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Recently, I’ve had several customers ask me to help them select something to wear to the Kentucky Derby.  That experience made me think that maybe many of you would like to know a little more about the history and traditions of this amazing sporting event, so here we go.

They say the most famous horse race in the world is also the “most thrilling two minutes in sports.”  If you’ve ever been to the Kentucky Derby, I’m sure you agree.  Even if you haven’t and have only watched it on television from your living room or on a bar stool, you’ve witnessed the excitement I’m talking about.  With less than six weeks to the big day, it regularly attracts more than 150,000 people. The date in 2022 is May 7, at the historic Churchill Downs racecourse in Louisville, Kentucky, of course.

A Brief History

The inaugural Kentucky Derby was held in 1875 so that makes the 2022 “run for the roses” the 148th.  The developer of Churchill Downs, William Meriwether Clark, grandson of Lewis and Clark Expedition fame, had visited England three years prior and witnessed the Epsom Derby, a famous British race that had been run since 1780 on the outskirts of London.

When Clark returned to Kentucky, he founded the Louisville Jockey Club and raised money to construct a racetrack on land donated by his uncles.  Clark was notorious for throwing extravagant parties, and he envisioned his racetrack as a place where the city’s stylish residents would gather.

On May 17, 1875, some 10,000 people attended the first Kentucky Derby.  It featured a field of three-year old thoroughbreds racing 1.5 miles.  In 1895, some members of the racing community complained that the distance was too long, and the event was reduced to 1.25 miles, (that’s 10 furlongs for you racing buffs) the length it is today.  In 1925 the Kentucky Derby aired on network radio for the first time, and in 1949 the first television coverage of the race happened.  Three years later in 1952, the Kentucky Derby made its debut on national TV.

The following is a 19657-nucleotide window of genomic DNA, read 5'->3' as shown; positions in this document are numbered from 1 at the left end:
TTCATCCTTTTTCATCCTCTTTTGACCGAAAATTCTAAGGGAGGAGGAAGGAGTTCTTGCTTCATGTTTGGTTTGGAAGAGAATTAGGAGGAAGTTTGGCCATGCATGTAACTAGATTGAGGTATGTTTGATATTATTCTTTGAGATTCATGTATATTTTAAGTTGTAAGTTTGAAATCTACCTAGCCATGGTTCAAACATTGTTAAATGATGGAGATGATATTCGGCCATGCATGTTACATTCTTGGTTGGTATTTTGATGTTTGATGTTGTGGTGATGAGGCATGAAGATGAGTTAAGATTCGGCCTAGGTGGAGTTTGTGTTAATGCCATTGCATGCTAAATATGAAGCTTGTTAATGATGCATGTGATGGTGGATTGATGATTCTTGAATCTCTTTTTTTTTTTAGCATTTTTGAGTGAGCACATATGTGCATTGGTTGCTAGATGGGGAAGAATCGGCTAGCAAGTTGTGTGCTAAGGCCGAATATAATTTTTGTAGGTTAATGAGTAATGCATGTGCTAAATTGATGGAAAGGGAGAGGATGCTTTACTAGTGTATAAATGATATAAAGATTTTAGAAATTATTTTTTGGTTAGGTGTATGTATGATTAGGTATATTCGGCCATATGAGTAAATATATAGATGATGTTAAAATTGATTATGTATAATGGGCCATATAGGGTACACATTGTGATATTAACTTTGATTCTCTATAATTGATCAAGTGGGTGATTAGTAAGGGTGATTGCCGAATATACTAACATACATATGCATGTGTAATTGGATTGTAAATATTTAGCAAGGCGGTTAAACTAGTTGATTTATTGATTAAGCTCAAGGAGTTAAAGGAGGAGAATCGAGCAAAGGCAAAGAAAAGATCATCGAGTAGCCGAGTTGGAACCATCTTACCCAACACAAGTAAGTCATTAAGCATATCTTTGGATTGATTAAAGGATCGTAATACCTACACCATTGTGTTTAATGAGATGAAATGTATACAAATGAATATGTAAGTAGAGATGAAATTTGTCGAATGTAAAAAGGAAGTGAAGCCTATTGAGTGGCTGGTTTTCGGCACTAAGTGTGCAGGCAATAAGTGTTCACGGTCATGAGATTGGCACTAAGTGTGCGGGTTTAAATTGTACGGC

The race is so popular that in the two weeks preceding the running, Louisville holds the Kentucky Derby Festival.  Patrons of horseracing along with the rich and famous as well as regular folks come from all over the globe to participate in the festivities which include:  Thunder Over Louisville (the biggest annual fireworks display in North America), the Great Balloon Race, the Pegasus Parade (one of the country’s largest) to kick-off the Derby week festivities, and The Great Steamboat Race.  The 2022 purse is $3 million.

Kentucky Derby Traditions

Like any major sporting or social event that just happens to be nearly 150 years old, the Kentucky Derby is steeped in tradition with memorable annual rituals and pageantry.

THE DATE:  With rare exceptions since the 1930’s, the Kentucky Derby has always been held on the first Saturday in May.  No other sporting event is so tied to a particular month and day.

AN ICONIC BACKDROP:  The “Twin Spires” on top of the Churchill Downs grandstand have greeted millions of attendees over the years, and every Derby winner since 1895 has passed by them.  They are the symbol of the Derby and used in most scenic photographs.

THE SONG: “MY Old Kentucky Home,” is sung by a chorus of attendees during the field walk onto the track and parade in front of the stands.  Written by Stephen Foster in the 19th century, the ballad has been a mainstay at the Derby since 1930.

THE DRINK:  The concoction of bourbon, sugar and mint known as a “Mint Julep” is now famous the world over due to its association with the Kentucky Derby.  At every Derby Day party in the U.S. and abroad, “Mint Juleps” are a must-have drink.

ROSES:  Since 1884, roses have been a part of the Kentucky Derby, hence the nickname “Run for the Roses.”  Each year more than 400 red roses are sewn on a green satin blanket and draped around the neck of the notorious horse in the winner’s circle.

FASHION:  Fashion has been a part of the Kentucky Derby since its inception, thanks to founder William Clark, whose goal was to improve the image of American racetracks and attract an upscale crowd to Churchill Downs.  Stay tuned for my next blog where I’ll cover “what to wear” to the Kentucky Derby.

I’m looking forward to watching the Derby this year and hoping one of my friends has a Derby Party.  I’m Mary from Q, Contrary.  Check out my shop in Phoenix at 3168 East Camelback Road or visit my online store.  I’d love to help you find the right outfit for the Kentucky Derby or any other occasion.


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